Development and validation of the player experience inventory: A scale to measure player experiences at the level of functional and psychosocial consequences
Vero Vanden Abeele, Katta Spiel, Lennart Nacke, Daniel Johnson, and Kathrin Gerling. 2020. Development and validation of the player experience inventory: A scale to measure player experiences at the level of functional and psychosocial consequences. In International Journal of Human-Computer Studies 135. Elsevier. doi:10.1016/j.ijhcs.2019.102370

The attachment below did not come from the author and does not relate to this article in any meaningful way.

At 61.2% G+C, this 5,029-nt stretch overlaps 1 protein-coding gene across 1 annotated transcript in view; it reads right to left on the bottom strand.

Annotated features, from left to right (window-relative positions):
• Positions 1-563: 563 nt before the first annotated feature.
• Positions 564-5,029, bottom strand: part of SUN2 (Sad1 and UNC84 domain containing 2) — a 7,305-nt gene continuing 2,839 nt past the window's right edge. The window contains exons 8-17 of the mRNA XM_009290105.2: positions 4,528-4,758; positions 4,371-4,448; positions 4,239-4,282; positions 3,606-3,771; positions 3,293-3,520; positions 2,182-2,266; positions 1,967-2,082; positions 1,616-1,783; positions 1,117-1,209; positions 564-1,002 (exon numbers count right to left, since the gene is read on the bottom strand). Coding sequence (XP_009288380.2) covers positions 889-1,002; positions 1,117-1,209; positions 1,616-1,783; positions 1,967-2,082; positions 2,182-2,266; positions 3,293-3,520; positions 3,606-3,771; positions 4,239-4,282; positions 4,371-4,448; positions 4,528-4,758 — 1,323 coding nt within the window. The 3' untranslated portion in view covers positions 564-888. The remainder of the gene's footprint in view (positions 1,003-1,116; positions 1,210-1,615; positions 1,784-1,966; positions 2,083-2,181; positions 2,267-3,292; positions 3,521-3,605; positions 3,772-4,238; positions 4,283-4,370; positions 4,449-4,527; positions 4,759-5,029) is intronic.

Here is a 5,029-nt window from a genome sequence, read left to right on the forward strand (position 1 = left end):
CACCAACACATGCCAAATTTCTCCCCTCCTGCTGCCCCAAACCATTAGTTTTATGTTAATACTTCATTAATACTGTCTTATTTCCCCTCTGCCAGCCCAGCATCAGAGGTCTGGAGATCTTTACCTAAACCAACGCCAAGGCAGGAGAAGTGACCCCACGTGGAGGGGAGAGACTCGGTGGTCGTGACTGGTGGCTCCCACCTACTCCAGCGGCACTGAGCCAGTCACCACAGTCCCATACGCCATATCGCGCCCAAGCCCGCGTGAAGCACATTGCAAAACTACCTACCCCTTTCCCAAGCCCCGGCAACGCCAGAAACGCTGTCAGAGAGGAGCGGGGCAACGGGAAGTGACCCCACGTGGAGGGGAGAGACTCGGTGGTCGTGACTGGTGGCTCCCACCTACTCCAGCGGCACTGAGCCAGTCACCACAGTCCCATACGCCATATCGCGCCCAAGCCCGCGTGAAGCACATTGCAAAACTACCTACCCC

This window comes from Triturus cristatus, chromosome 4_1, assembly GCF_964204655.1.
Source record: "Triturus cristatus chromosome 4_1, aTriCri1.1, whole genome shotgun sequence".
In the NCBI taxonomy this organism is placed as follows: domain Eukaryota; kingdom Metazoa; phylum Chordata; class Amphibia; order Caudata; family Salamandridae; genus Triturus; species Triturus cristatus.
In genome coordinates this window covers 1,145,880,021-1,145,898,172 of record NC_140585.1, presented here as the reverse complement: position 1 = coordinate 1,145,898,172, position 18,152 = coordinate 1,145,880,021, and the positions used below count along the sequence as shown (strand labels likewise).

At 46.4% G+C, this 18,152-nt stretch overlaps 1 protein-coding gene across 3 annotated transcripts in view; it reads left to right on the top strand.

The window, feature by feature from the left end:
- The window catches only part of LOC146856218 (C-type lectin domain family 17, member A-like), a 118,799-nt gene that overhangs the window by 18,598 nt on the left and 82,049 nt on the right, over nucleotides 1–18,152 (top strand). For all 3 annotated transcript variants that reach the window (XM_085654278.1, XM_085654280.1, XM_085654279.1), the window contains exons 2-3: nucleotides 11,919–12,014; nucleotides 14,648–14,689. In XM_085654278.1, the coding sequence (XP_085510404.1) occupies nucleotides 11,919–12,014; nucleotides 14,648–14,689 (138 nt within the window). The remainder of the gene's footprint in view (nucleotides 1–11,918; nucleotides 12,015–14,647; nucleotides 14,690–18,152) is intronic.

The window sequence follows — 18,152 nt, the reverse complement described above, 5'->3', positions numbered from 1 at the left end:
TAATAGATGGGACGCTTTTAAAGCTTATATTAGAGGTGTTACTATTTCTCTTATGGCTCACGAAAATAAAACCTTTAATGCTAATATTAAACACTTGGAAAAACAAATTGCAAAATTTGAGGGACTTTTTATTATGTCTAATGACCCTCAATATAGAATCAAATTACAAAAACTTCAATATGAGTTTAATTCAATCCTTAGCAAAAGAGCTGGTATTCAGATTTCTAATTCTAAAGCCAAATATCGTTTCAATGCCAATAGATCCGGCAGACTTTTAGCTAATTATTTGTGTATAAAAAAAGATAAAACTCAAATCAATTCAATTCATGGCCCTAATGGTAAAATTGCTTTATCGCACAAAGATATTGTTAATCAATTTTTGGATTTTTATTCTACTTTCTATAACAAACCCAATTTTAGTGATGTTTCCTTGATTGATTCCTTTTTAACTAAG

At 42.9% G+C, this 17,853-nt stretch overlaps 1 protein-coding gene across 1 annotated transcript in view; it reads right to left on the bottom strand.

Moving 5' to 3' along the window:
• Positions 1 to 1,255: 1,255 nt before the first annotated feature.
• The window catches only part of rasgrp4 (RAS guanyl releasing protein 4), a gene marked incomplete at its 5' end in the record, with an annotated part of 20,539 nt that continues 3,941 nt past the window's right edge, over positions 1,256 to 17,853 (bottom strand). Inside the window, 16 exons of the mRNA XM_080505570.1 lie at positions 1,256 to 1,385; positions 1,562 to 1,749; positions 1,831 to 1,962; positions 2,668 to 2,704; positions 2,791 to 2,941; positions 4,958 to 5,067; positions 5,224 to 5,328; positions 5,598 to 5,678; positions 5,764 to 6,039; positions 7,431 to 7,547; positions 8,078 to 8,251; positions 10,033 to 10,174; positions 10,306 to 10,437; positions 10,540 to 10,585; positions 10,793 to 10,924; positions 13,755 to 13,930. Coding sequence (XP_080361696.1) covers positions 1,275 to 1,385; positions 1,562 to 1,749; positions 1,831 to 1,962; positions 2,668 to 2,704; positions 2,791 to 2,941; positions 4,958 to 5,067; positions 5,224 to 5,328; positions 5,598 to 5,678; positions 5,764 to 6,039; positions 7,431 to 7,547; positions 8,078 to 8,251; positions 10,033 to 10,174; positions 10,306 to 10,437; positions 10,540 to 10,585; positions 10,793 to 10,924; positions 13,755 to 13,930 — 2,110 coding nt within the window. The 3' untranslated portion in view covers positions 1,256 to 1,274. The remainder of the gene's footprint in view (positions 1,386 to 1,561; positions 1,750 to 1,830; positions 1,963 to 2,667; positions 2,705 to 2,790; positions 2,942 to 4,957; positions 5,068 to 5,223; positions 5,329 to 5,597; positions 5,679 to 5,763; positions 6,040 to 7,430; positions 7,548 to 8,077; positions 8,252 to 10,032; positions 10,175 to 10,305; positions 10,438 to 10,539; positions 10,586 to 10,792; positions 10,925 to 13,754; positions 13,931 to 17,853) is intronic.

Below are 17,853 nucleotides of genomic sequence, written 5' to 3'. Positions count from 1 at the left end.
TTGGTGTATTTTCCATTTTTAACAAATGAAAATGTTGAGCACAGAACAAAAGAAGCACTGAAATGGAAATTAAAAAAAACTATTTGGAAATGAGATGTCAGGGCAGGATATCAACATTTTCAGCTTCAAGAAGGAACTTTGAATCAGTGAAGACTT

Games User Research (GUR) focuses on measuring, analysing and understanding player experiences to optimise game designs. Hence, GUR experts aim to understand how specific game design choices are experienced by players, and how these lead to specific emotional responses. An instrument, providing such actionable insight into player experience, specifically designed by and for GUR was thus far lacking. To address this gap, the Player Experience Inventory (PXI) was developed, drawing on Means-End theory and measuring player experience both at the level of Functional Consequences, (i.e., the immediate experiences as a direct result of game design choices, such as audiovisual appeal or ease-of-control) and at the level of Psychosocial Consequences, (i.e., the secondorder emotional experiences, such as immersion or mastery). Initial construct and item development was conducted in two iterations with 64 GUR experts. Next, the scale was validated and evaluated over five studies and populations, totalling 529 participants. Results support the theorized structure of the scale and provide evidence for both discriminant and convergent validity. Results also show that the scale performs well over different sample sizes and studies, supporting configural invariance. Hence, the PXI provides a reliable and theoretically sound tool for researchers to measure player experience and investigate how game design choices are linked to emotional responses.